The Washington Post

Deficit-reduction ‘supercommittee’ stocked with congressional veterans

A nearly four-decade veteran with one of the most powerful gavels on Capitol Hill. Two Michiganders reaching the pinnacle of their careers after at least 20 years toiling on the back bench. A former presidential nominee who made a strong run for the White House.

These old Washington hands are part of the dominant force in Capitol Hill’s next drama, a group officially dubbed the Joint Select Committee on Deficit Reduction.

Congressional leaders, rather than embracing the anti-Washington environment gripping the nation after the 2010 midterms, have turned almost exclusively to seasoned veterans to try to produce a bipartisan deal to ease the government’s debt crisis and possibly rewrite the tax code. Their deadline is basically Thanksgiving.

Of the nine members announced so far, eight voted for the debt-ceiling deal that rescued the country from the brink of default, which suggests at least the possibility that the 12-member panel will be able to reach a bipartisan agreement on future spending cuts. The one announced panel member to oppose the debt compromise is Sen. Patrick J. Toomey (R-Pa.).

The other eight are Republican Sens. Jon Kyl (Ariz.) and Rob Portman (Ohio), Republican Reps. Jeb Hensarling (Tex.), Dave Camp (Mich.) and Fred Upton (Mich.), and Democratic Sens. Patty Murray (Wash.), Max Baucus (Mont.) and John F. Kerry (Mass.). Murray and Hensarling are co-chairs.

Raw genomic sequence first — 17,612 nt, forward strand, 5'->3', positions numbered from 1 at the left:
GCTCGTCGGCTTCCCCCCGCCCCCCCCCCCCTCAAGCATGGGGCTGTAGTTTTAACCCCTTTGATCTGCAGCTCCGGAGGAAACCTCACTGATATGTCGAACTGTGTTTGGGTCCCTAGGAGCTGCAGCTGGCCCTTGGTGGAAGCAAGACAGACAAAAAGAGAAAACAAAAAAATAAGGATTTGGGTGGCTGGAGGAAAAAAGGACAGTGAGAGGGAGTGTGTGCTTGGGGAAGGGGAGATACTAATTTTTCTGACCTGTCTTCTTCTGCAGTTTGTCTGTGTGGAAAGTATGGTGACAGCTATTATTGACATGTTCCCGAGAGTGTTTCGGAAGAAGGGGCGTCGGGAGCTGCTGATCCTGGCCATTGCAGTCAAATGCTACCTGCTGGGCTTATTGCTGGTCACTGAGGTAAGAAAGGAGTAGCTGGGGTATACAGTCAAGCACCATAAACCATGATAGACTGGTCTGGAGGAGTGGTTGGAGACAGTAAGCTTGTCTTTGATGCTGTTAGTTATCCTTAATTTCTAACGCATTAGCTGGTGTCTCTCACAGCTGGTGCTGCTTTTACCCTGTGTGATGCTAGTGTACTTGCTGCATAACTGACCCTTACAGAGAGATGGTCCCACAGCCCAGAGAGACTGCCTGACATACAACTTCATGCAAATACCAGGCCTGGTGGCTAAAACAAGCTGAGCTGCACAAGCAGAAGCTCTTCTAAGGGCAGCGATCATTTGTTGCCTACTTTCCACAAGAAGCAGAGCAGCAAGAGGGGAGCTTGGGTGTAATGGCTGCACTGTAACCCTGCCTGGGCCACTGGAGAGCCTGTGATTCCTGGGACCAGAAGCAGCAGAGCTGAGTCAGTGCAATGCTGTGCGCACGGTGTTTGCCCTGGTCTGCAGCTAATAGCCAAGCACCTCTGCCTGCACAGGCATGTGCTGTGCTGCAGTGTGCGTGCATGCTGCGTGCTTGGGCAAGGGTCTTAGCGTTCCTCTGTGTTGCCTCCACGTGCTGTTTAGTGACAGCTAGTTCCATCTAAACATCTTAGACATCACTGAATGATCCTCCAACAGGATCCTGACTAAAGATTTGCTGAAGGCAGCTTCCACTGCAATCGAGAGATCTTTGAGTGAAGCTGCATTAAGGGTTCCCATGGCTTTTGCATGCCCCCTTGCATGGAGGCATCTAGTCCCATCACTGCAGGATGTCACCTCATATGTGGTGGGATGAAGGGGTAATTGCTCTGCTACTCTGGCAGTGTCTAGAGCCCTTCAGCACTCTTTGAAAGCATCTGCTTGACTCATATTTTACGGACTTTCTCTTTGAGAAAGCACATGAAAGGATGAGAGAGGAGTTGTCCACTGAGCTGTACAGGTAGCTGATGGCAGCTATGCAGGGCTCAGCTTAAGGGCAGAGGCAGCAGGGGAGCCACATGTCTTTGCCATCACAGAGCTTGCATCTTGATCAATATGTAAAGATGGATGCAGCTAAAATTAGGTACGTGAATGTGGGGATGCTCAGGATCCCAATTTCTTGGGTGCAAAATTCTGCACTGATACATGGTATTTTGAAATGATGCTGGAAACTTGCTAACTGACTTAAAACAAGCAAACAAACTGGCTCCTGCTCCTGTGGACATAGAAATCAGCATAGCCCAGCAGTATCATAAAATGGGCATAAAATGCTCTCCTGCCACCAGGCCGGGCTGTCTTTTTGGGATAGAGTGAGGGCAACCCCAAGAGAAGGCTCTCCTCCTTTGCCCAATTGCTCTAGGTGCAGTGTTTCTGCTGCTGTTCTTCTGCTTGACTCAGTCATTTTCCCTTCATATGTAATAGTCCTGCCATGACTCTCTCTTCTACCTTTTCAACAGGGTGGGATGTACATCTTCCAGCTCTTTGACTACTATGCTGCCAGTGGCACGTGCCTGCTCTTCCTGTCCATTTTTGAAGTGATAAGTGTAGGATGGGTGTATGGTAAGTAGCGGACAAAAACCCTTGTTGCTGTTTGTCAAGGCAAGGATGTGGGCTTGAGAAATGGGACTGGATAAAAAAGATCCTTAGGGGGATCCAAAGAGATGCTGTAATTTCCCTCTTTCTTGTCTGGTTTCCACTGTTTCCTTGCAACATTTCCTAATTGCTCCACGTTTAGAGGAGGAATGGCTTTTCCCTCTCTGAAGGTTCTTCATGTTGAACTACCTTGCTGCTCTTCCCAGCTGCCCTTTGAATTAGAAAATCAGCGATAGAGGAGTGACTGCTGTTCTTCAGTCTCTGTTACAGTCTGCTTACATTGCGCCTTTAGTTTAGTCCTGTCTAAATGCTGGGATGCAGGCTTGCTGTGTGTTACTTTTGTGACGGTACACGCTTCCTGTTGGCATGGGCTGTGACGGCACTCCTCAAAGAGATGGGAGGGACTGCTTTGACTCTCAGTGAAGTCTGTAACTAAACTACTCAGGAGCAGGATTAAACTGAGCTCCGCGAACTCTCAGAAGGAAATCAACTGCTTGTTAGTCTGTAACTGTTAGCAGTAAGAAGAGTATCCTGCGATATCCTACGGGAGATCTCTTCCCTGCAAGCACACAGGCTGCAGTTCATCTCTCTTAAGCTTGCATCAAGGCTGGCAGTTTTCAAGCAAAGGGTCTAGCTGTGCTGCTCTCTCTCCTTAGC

On Wednesday, following the lead of Senate Majority Leader Harry M. Reid (D-Nev.), House Speaker John A. Boehner (R-Ohio) and Senate Minority Leader Mitch McConnell (R-Ky.) announced their picks for the new panel.

“The lawmakers I have appointed to serve on this joint committee are proven leaders who have earned the trust and confidence of their colleagues and constituents,” Boehner said in a statement.

On Tuesday, Reid praised his picks for their “expertise in budget matters, a commitment to a balanced approach and a track record of forging bipartisan consensus.”

With nine of the dozen committee members announced, House Minority Leader Nancy Pelosi (D-Calif.) is expected to fill the final three slots any day, and she is believed to be leaning toward establishment veterans.

The question now is whether this group can draw on its combined 180-plus years of congressional experience to forge an agreement or whether it will end up gridlocked in a manner similar to other special fiscal panels established to solve the nation’s economic woes. Budget experts rendered a split verdict about the group’s chances, with no one doubting the panel’s credentials.

Even the “supercommittee’s” most junior members, the freshman senators Toomey and Portman, have 18 years of combined experience in the House before joining the Senate in January. Portman has also done two stints in Republican White Houses, including as President George W. Bush’s director of the Office of Management and Budget.

“The truth is, you’ve got a lot of IQ points,” Steve Bell, senior policy analyst at the Bipartisan Policy Center, said of the selections. Bell said that he was “pleasantly surprised” by most of the panel picks and that there was a “50-50 chance” the emerging group could craft a sweeping bipartisan pact similar to the “grand bargain” that President Obama sought to close the budget deficit.

Other budget experts were more pessimistic about the panel’s chances of finding steep spending cuts.